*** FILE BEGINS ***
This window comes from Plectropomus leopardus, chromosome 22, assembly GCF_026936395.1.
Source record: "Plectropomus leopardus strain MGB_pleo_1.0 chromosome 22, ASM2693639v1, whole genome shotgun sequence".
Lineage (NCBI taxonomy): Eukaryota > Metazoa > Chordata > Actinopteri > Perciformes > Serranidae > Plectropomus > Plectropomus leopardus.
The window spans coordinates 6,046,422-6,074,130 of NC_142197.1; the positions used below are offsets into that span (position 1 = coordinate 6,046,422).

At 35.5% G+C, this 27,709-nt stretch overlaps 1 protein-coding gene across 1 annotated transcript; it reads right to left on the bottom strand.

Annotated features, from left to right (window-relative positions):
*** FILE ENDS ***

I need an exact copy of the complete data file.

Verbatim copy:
This window comes from Plectropomus leopardus, chromosome 22, assembly GCF_026936395.1.
Source record: "Plectropomus leopardus strain MGB_pleo_1.0 chromosome 22, ASM2693639v1, whole genome shotgun sequence".
Lineage (NCBI taxonomy): Eukaryota > Metazoa > Chordata > Actinopteri > Perciformes > Serranidae > Plectropomus > Plectropomus leopardus.
The window spans coordinates 6,046,422-6,074,130 of NC_142197.1; the positions used below are offsets into that span (position 1 = coordinate 6,046,422).

At 35.5% G+C, this 27,709-nt stretch overlaps 1 protein-coding gene across 1 annotated transcript; it reads right to left on the bottom strand.

Annotated features, from left to right (window-relative positions):